Unfortunately, this perception is not helped by statements made by those at the forefront of the pro-independence lobby. In the same article, Kalsang Phuntsok, the president of the Tibetan Youth Congress, which supports independence, was quoted as saying: “We are admitting at the international level that Tibetan people, and the Dalai Lama, are happy in China. We need to educate Tibetans that attacking China is the only way. If you’re willing to die, you have no fear.” The article then went on to say this about Tenzin Tsundue, one of the most prominent and vocal champions of independence: “Unwilling to accept anything less than complete independence, [Tsundue] and his supporters have abandoned His Holiness the Dalai Lama’s peaceful approach, drawing inspiration instead from the Palestinians and other militant organisations.”
I personally do not believe that Tibetans such as Phuntsok and Tsundue are actively promoting violence as a means of pushing for independence. The fact remains, however, that people increasingly equate their stance with violence, in direct contradiction to the non-violent and compassionate approach symbolised by the Dalai Lama. This subsequently sends a signal to the outside world that anyone supporting Tibetan independence must necessarily be a dangerous militant with terrorist tendencies.
This is an unfair generalisation. Why should supporting Tibetan independence be incompatible with a non-violent approach? There are many Tibetans who are committed to non-violence as a principle, but who find no contradiction in believing that regaining Tibet’s independence should remain the primary objective of the struggle. We need only take the example of Mohandas K Gandhi – a leader much admired by both the Dalai Lama and Samdhong Rinpoche – whose satyagraha (firmness of truth) movement, although rooted in ahimsa, or non-violence, was in fact a dynamic, forceful and often confrontational form of resistance, which had as its ultimate goal nothing less than India’s independence from British rule.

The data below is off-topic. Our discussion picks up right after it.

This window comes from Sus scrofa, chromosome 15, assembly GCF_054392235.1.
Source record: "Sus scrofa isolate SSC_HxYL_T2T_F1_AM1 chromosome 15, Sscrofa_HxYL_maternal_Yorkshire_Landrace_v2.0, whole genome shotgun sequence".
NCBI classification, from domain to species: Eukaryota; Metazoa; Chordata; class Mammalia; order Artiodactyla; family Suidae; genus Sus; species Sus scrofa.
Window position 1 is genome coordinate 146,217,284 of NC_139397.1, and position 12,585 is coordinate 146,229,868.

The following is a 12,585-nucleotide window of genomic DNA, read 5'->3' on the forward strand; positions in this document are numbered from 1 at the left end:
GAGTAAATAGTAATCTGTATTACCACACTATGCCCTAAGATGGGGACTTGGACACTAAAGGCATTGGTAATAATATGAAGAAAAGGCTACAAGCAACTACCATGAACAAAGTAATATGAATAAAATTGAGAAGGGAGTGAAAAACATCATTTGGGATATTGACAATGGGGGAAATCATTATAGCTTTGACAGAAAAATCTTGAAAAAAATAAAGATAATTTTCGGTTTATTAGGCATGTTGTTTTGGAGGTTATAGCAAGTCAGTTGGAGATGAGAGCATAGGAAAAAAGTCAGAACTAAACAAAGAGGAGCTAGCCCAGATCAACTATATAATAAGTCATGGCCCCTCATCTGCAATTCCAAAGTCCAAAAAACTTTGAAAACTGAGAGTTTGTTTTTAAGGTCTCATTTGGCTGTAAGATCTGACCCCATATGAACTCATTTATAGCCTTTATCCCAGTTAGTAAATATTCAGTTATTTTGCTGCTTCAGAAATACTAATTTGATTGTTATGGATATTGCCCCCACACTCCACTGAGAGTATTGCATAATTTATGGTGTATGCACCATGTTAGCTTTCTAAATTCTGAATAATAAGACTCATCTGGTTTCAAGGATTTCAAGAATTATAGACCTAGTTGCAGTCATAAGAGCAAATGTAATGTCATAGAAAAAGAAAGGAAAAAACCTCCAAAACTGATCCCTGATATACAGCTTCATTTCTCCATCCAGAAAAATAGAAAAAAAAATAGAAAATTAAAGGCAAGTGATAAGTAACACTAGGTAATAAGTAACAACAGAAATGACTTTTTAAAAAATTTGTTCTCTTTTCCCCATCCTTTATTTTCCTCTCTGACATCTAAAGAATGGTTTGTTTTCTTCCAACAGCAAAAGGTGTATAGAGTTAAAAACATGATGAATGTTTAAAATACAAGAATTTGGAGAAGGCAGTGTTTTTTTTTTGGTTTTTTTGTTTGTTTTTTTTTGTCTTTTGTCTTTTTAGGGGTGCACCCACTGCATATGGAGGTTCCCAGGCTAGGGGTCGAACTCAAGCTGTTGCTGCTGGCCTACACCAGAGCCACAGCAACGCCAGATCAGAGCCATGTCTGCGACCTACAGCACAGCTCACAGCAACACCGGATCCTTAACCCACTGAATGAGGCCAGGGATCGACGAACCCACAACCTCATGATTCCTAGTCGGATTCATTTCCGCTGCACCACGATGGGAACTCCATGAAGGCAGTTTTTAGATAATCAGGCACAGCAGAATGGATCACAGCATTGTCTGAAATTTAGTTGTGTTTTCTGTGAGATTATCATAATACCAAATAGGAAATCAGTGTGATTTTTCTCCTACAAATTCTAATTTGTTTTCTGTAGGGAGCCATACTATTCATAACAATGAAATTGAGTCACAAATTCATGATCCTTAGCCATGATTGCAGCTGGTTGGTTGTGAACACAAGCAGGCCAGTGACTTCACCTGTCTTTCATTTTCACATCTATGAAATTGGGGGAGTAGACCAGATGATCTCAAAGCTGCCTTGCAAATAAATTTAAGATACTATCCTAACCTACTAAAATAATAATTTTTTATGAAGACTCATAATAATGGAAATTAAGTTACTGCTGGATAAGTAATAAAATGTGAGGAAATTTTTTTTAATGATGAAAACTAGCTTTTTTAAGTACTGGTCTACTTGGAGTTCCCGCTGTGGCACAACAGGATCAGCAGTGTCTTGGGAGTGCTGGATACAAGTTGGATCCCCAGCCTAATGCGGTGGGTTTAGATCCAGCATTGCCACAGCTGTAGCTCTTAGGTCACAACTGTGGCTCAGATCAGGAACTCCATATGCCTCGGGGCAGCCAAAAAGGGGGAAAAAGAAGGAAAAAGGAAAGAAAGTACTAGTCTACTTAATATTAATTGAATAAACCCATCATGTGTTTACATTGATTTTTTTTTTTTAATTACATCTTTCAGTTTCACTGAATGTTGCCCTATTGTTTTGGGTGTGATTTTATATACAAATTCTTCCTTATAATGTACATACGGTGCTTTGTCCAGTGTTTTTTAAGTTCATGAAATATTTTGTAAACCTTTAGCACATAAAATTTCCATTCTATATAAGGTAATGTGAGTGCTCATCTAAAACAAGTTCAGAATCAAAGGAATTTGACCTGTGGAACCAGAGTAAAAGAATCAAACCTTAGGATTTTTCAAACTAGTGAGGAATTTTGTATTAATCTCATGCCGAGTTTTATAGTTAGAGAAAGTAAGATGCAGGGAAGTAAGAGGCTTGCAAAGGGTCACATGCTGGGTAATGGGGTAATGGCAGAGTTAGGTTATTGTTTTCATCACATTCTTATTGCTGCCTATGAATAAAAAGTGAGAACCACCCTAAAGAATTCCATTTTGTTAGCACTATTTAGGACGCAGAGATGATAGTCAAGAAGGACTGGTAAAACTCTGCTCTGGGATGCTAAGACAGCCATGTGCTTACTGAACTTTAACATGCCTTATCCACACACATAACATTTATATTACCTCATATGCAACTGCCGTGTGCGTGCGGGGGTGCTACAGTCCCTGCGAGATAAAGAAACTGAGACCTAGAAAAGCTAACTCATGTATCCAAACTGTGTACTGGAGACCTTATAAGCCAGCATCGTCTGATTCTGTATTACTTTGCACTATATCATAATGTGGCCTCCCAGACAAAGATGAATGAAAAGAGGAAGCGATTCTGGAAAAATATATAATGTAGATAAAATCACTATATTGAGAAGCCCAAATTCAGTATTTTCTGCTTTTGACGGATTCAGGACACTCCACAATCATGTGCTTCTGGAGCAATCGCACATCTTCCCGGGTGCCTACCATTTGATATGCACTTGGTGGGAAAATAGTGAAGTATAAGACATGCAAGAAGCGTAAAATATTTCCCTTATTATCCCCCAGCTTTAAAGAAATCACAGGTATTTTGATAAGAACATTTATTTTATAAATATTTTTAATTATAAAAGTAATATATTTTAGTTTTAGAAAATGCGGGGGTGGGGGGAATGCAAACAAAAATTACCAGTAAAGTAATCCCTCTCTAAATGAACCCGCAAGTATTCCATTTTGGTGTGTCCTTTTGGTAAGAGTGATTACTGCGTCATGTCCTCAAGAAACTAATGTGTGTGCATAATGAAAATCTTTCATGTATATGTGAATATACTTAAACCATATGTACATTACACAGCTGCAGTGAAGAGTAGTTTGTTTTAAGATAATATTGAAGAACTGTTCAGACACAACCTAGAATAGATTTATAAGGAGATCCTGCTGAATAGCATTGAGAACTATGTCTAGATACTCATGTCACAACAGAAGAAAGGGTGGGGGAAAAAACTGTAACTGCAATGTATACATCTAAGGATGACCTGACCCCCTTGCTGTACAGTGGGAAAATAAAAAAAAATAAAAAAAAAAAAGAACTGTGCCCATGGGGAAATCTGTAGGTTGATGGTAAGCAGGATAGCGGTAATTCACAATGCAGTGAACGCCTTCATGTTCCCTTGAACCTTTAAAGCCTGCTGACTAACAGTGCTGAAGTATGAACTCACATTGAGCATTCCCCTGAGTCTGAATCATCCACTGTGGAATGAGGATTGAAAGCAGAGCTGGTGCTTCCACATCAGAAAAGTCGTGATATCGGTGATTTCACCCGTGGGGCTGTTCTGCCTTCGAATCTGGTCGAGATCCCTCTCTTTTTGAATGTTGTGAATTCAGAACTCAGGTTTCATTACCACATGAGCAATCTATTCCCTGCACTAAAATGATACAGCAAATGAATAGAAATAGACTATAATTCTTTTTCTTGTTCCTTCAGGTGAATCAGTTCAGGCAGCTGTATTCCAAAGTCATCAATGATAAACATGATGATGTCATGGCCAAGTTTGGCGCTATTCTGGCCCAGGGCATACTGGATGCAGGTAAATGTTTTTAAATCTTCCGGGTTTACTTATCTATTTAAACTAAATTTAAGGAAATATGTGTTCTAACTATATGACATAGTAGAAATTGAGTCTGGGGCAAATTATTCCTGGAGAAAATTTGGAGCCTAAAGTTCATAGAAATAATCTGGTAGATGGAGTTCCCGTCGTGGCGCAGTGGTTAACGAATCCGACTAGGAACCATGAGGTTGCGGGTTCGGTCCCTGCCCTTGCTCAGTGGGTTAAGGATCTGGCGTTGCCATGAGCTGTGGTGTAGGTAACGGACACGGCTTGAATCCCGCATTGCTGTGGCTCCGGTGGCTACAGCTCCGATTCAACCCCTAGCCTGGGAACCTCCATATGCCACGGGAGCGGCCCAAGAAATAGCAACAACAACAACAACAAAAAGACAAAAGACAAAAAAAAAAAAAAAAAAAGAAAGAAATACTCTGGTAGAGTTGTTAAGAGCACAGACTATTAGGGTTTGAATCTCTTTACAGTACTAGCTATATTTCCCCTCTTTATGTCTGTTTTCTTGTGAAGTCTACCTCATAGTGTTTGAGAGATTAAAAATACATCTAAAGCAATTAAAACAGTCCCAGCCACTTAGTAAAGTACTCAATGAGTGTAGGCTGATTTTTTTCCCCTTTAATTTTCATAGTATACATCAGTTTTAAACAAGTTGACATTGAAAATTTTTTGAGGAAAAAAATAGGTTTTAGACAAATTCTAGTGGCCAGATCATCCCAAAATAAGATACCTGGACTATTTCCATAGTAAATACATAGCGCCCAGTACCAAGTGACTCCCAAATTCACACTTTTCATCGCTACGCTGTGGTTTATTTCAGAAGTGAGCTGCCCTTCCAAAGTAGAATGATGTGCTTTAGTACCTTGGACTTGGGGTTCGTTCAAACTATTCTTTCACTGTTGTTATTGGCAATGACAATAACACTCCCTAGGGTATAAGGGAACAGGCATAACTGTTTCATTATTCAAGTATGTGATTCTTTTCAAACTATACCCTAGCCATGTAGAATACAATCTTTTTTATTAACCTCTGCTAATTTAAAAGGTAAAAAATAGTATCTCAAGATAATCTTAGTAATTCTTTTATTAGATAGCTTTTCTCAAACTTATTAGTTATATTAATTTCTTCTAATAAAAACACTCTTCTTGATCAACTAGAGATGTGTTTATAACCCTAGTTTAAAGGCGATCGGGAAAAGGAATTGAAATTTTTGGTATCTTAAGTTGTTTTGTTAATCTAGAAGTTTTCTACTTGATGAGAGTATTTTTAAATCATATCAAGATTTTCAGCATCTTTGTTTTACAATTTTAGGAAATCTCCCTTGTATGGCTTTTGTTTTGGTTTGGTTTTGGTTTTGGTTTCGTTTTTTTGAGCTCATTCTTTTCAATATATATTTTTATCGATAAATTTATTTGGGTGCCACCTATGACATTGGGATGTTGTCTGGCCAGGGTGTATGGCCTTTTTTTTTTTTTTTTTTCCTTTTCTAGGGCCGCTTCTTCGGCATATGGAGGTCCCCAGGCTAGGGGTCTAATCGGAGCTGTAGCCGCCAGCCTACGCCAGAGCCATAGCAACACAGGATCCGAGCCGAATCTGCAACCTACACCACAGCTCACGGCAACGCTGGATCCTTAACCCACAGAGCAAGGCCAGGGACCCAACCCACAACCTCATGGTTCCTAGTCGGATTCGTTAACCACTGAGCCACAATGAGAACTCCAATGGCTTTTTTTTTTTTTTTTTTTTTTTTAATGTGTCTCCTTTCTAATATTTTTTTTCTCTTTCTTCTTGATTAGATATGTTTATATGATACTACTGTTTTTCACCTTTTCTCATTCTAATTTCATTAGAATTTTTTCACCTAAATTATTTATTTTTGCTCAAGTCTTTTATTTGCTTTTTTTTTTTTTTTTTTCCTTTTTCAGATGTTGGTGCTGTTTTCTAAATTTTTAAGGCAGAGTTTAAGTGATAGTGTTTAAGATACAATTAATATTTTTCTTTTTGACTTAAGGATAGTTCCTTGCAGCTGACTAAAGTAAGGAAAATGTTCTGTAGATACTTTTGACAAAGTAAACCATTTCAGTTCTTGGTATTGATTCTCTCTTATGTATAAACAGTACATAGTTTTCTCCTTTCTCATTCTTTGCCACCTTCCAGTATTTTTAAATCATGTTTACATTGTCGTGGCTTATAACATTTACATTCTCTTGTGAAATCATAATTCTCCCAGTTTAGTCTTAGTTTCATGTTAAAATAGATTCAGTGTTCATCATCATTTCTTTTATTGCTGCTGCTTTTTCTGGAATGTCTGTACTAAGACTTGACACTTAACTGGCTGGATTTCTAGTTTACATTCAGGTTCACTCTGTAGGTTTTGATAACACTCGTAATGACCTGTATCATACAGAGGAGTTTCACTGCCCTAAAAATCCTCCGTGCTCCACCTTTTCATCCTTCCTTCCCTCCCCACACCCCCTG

When Tsundue says in the Rolling Stone article, “Youngsters tell me they don’t want to join a non-violent protest. Youngsters feel non-violence is getting nothing”, I for one do not believe that these ‘youngsters’ are necessarily asking to engage in violence. Rather, they are asking for something to believe in – a cause they can fight for, a clear goal to which they can aspire. Their frustration stems not so much from the lack of results through non-violent protest, as from confusion about what it is that they are trying to achieve.
Anti-Apartheid lessons